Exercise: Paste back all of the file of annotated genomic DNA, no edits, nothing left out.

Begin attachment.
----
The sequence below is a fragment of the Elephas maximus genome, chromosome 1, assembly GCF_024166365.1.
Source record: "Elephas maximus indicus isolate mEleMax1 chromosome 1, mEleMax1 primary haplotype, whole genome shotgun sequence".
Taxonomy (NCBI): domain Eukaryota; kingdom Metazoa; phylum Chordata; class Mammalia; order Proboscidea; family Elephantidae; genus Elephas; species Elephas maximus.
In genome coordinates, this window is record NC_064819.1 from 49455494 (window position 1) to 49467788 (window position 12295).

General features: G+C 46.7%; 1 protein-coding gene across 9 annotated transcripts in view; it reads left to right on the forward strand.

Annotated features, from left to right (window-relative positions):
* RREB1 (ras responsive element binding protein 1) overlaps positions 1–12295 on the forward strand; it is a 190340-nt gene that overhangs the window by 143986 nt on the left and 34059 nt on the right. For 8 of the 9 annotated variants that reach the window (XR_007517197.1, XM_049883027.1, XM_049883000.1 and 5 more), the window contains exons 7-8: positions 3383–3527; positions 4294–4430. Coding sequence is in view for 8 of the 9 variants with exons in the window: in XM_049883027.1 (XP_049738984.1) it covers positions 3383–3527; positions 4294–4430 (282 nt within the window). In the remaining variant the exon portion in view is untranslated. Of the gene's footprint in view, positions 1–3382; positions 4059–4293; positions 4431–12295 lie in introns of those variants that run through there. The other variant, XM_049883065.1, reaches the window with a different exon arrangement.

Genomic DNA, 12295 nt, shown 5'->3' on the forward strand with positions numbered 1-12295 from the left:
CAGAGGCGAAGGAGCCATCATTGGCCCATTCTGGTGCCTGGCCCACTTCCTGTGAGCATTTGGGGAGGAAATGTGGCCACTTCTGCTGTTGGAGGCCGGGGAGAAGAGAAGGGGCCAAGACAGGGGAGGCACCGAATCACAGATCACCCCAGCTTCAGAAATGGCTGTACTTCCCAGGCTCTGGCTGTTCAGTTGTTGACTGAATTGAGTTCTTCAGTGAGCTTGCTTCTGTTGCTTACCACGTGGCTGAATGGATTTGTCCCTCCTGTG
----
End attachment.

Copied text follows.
The sequence below is a fragment of the Elephas maximus genome, chromosome 1, assembly GCF_024166365.1.
Source record: "Elephas maximus indicus isolate mEleMax1 chromosome 1, mEleMax1 primary haplotype, whole genome shotgun sequence".
Taxonomy (NCBI): domain Eukaryota; kingdom Metazoa; phylum Chordata; class Mammalia; order Proboscidea; family Elephantidae; genus Elephas; species Elephas maximus.
In genome coordinates, this window is record NC_064819.1 from 49455494 (window position 1) to 49467788 (window position 12295).

General features: G+C 46.7%; 1 protein-coding gene across 9 annotated transcripts in view; it reads left to right on the forward strand.

Annotated features, from left to right (window-relative positions):
* RREB1 (ras responsive element binding protein 1) overlaps positions 1–12295 on the forward strand; it is a 190340-nt gene that overhangs the window by 143986 nt on the left and 34059 nt on the right. For 8 of the 9 annotated variants that reach the window (XR_007517197.1, XM_049883027.1, XM_049883000.1 and 5 more), the window contains exons 7-8: positions 3383–3527; positions 4294–4430. Coding sequence is in view for 8 of the 9 variants with exons in the window: in XM_049883027.1 (XP_049738984.1) it covers positions 3383–3527; positions 4294–4430 (282 nt within the window). In the remaining variant the exon portion in view is untranslated. Of the gene's footprint in view, positions 1–3382; positions 4059–4293; positions 4431–12295 lie in introns of those variants that run through there. The other variant, XM_049883065.1, reaches the window with a different exon arrangement.

Genomic DNA, 12295 nt, shown 5'->3' on the forward strand with positions numbered 1-12295 from the left:
CAGAGGCGAAGGAGCCATCATTGGCCCATTCTGGTGCCTGGCCCACTTCCTGTGAGCATTTGGGGAGGAAATGTGGCCACTTCTGCTGTTGGAGGCCGGGGAGAAGAGAAGGGGCCAAGACAGGGGAGGCACCGAATCACAGATCACCCCAGCTTCAGAAATGGCTGTACTTCCCAGGCTCTGGCTGTTCAGTTGTTGACTGAATTGAGTTCTTCAGTGAGCTTGCTTCTGTTGCTTACCACGTGGCTGAATGGATTTGTCCCTCCTGTG